Sugg lost the ability to swallow and his sense of balance. He’s still unable to walk and suffers from double vision.

Because he wasn’t out as gay at work, Dickenson initially told supervisors that his father was sick.

When he returned to work after 13 days at the hospital, Dickenson explained that his domestic partner was ill and he needed more time off. His supervisor managed to get him an additional 30 days of unpaid leave.

In the meantime, Dickenson phoned the company’s human resources department and asked whether he’d be eligible for leave under FMLA, which allows 12 weeks (or about 90 days) per year. Dickenson said he was told that since he lives in Texas, he wouldn’t be eligible.

Dickenson filled out the FMLA forms anyway and sent them to the company, but he never got any response.

When Dickenson returned to work, he asked to be reclassified as part-time employee, so he could spend more time with Sugg. His supervisor refused and told him his best bet was FMLA leave, even though he’d already been denied.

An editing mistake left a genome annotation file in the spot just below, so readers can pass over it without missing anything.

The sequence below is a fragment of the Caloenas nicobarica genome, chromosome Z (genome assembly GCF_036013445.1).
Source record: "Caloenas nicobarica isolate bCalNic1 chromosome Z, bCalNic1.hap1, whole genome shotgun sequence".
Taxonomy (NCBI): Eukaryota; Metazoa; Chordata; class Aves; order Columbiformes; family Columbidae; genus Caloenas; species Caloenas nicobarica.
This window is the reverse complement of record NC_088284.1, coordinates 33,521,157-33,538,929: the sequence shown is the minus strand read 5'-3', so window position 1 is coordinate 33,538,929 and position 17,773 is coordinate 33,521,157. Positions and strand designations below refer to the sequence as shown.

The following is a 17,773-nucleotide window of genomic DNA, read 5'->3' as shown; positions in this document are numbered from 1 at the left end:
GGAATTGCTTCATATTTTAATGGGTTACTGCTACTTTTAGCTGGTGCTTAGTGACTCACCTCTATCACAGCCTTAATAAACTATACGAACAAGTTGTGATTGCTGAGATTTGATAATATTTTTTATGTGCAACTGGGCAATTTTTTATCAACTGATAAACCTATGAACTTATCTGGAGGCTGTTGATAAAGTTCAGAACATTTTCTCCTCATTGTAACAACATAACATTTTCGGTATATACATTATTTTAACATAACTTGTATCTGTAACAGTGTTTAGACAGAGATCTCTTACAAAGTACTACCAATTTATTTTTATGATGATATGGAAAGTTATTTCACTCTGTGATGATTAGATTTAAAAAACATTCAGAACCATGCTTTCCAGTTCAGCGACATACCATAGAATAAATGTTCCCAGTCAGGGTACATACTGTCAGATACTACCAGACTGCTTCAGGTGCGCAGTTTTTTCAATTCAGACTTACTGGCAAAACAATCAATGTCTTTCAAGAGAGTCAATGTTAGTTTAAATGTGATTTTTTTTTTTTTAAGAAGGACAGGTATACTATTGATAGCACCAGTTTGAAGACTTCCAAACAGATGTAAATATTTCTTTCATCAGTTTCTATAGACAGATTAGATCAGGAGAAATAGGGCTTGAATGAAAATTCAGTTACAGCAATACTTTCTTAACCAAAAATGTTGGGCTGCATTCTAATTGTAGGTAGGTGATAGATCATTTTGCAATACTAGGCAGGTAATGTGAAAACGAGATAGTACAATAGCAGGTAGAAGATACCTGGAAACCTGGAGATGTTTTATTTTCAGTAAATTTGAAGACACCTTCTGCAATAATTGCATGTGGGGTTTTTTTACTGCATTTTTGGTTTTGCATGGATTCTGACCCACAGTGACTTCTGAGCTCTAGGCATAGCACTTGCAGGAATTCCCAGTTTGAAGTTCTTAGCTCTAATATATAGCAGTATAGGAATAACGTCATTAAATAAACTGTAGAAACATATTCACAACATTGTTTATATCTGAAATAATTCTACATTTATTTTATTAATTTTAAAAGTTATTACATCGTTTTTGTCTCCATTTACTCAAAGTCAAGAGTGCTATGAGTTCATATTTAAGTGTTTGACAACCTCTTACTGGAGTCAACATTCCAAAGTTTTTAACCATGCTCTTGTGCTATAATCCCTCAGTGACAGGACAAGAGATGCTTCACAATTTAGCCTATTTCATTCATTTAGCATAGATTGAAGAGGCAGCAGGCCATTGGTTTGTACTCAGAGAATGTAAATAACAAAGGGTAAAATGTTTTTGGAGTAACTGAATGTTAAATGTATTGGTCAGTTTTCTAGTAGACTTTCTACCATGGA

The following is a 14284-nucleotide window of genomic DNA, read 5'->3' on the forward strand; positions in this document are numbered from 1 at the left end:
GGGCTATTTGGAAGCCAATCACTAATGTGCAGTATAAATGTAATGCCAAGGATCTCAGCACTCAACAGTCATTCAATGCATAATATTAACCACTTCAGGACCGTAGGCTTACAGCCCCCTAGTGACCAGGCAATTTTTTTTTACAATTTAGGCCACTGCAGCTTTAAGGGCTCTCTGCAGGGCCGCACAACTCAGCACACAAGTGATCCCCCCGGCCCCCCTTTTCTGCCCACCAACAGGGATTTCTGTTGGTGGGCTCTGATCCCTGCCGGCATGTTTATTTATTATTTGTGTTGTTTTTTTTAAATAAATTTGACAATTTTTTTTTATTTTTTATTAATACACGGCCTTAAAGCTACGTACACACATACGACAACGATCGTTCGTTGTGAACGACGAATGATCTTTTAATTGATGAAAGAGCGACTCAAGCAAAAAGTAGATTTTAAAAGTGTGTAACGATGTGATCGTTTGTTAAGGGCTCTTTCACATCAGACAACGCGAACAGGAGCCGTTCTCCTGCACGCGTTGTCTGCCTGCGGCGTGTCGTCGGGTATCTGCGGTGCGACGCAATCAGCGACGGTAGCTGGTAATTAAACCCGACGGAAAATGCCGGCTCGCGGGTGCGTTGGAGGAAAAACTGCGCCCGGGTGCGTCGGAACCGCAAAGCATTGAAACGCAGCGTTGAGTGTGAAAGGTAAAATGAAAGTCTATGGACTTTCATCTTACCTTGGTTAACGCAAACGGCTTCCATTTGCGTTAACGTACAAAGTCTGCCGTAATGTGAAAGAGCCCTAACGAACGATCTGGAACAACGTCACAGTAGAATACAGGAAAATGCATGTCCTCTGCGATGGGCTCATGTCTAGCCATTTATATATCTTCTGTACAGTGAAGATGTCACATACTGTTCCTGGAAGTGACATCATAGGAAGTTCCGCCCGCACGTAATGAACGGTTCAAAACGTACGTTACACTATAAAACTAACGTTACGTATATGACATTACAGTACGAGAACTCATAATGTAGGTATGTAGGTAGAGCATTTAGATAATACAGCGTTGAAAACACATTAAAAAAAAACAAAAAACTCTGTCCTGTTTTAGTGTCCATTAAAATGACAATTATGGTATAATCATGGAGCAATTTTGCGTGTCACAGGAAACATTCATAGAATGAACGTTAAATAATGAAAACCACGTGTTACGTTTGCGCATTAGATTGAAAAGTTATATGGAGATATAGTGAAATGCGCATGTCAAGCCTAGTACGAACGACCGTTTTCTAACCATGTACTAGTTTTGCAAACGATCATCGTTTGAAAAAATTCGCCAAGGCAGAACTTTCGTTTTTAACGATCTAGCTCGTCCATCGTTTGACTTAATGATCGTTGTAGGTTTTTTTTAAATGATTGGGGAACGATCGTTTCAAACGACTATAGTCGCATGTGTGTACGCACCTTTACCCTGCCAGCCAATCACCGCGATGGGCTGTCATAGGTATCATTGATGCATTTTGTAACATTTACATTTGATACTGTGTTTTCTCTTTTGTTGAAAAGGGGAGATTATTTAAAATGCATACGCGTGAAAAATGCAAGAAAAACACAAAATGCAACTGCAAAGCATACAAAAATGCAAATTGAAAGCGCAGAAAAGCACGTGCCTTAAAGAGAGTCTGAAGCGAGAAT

That’s when Dickenson contacted Wiley.

Sugg is scheduled return to the couple’s Garland home from rehab in about a week, but he’s still on a feeding tube and will require nursing care. With any luck, he’ll someday be able to walk again.

Sugg bragged that he was able to drink his first cup of coffee last week, and he’s looking forward to getting back to his hobby of raising African violets.

Dickenson said he knows of at least seven medical appointments he’ll have to arrange for Sugg once he returns home. He said his vacation time likely will run out by April, and he fears that if he loses his job, the medical expenses will eventually cause him to go broke.

But Dickenson, who’s 51, said he’s committed to taking care of Sugg, even if it means living on the street someday.

“When it runs out, I’ll be fired, and it really hurts to be in a situation like that, because I’ve worked very hard for AT&T,” Dickenson said. “We suffer now, but maybe other people in our shoes in the future, if they work for AT&T, they won’t suffer like we do.”

—  John Wright